In this section
Fontan Survivorship Program
The Fontan procedure is the final operation of the staged heart surgeries performed to address hypoplastic left heart syndrome and other single ventricle heart defects (such as atrioventricular canal and pulmonary atresia). It is usually performed between the ages of 18 months and three years. This procedure reroutes the circulation in the body to allow all the blood returning from the body to pass through the lungs. With this procedure, patients tend to have nearly normal amounts of oxygen in their blood and often have improved exercise tolerance.
The national aggregate post-operative survival rate for the Fontan procedure is 99%. The Herma Heart Institute is proud to have 100% post-operative survival to hospital discharge following the procedure. Learn more about our volumes and outcomes.
The need for a Fontan Survivorship Program
While the short term outcomes for children who have had the Fontan operation are quite good, over time most — if not all — patients will experience complications from their heart's unique circulation. Over the last few decades, long-term survival and surgery outcomes after the Fontan procedure have improved, and the medical community has begun to learn about the possible complications that can arise later in life. These “Fontan-associated” diseases may impact not just the heart, but other parts of the body such as the lungs, gastrointestinal system, liver, as well as growth and other aspects of the child’s health and development.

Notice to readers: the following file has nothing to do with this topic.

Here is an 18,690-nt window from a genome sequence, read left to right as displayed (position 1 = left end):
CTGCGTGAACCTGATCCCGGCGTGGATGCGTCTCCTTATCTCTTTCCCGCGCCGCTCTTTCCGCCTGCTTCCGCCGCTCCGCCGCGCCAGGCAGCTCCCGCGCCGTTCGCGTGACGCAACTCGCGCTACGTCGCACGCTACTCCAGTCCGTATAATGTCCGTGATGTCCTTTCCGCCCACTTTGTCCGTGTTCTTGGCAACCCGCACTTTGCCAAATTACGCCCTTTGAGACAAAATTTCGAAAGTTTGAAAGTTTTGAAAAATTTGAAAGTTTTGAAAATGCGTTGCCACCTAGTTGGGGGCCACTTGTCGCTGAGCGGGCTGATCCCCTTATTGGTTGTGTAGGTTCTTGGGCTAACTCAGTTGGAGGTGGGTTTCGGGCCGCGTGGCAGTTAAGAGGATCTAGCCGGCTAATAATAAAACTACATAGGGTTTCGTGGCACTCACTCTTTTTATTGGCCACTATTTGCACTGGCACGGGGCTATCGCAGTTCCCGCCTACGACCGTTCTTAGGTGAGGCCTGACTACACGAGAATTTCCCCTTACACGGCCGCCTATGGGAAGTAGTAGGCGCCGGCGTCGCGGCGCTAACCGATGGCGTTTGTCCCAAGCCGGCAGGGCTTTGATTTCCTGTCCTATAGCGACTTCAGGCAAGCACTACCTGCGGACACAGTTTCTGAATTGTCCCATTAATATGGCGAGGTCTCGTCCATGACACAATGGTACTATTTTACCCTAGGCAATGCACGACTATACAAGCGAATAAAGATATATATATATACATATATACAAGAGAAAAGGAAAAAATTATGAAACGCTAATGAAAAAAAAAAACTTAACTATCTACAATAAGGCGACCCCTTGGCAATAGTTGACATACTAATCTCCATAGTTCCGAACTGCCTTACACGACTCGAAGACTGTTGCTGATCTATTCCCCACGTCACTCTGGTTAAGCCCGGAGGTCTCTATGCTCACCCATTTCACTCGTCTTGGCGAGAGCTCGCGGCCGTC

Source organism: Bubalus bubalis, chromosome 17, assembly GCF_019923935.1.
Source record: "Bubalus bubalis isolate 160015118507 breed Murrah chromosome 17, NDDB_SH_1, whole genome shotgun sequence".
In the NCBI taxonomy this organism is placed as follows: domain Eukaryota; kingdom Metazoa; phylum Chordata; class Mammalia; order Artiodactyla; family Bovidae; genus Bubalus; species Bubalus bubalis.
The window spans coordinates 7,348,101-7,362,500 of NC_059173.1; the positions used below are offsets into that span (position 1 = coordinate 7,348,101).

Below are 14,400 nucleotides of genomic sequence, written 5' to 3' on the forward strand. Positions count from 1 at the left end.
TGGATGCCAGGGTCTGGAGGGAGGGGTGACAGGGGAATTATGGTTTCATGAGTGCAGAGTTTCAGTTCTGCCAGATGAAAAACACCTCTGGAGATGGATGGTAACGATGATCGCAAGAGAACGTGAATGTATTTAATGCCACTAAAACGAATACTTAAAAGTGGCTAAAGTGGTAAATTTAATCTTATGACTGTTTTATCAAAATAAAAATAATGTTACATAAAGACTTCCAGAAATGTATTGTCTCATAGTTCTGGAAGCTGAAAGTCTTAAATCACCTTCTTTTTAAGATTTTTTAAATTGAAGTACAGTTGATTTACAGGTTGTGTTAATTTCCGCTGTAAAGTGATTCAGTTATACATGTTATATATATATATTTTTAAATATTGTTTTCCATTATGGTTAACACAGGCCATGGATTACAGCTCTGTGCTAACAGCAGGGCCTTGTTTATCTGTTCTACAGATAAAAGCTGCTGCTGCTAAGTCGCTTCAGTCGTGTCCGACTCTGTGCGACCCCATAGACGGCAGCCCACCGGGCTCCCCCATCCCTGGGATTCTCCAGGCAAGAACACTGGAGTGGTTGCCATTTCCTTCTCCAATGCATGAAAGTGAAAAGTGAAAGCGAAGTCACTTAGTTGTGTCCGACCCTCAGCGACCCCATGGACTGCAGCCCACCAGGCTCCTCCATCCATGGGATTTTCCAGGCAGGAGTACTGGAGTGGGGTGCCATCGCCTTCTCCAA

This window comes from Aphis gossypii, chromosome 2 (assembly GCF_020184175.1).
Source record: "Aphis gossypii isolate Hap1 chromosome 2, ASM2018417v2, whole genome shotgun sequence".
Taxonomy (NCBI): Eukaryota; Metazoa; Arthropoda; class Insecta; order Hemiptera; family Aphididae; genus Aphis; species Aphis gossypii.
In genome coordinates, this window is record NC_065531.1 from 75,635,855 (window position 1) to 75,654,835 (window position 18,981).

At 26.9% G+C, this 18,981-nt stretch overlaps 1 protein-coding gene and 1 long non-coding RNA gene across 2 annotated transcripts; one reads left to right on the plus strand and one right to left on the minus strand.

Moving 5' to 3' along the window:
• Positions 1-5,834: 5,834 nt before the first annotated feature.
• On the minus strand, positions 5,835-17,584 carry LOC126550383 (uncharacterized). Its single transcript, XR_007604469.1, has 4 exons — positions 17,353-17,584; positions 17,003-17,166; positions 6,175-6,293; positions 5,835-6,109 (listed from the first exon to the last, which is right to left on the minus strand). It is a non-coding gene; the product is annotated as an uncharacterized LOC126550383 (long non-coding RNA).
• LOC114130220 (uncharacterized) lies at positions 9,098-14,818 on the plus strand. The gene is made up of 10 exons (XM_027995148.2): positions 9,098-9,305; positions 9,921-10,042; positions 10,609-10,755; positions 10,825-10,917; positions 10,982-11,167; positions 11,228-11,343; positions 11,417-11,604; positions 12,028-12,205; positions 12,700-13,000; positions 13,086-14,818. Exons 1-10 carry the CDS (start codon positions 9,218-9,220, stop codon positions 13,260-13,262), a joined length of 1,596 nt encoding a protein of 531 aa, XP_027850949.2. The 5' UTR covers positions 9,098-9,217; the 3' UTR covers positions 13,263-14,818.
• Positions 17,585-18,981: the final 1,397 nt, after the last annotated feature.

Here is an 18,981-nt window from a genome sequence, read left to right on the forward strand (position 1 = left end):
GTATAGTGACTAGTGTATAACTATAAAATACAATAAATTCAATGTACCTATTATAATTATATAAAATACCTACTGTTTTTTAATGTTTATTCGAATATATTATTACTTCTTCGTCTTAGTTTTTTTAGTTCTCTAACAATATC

The Fontan Protocol
Each and every person with Fontan circulation is unique. The number of complications, when the complications occur, and the severity of the complications can vary greatly from patient to patient.
In an effort to detect and address potential complications sooner, the Herma Heart Institute created a Fontan protocol. The protocol begins with regular testing, starting soon after the Fontan operation and during regularly scheduled follow-up appointments. These tests occur as frequently as once per year and as infrequently as once every three years. Tests typically increase in frequency once patients reach adolescence and adulthood.
The creation of the Fontan Protocol has increased the identification of heart-related and non-heart-related abnormalities in patients with Fontan circulation and has since been adopted and modified by other institutions. Following identification of an abnormality, the patient is then referred to Children’s Wisconsin’s Fontan Survivorship Program for additional assessment and specialized care as needed.
A multidisciplinary program to address Fontan complications and rehabilitation
The Herma Heart Institute developed the Fontan Survivorship Program in 2016 to address the special needs of children, adolescents and adults born with single ventricle heart disease. This program cares for patients in a multidisciplinary clinic that includes specialists in pediatric cardiology, adult congenital heart disease, heart failure and transplant, pulmonary medicine, gastroenterology and hepatology, endocrinology, psychology and nutrition. Together, the team provides a comprehensive assessment and treatment plan for both heart-related and non-heart-related abnormalities, with the goal of improving long-term outcomes and quality of life. Meet our Fontan Survivorship Program team.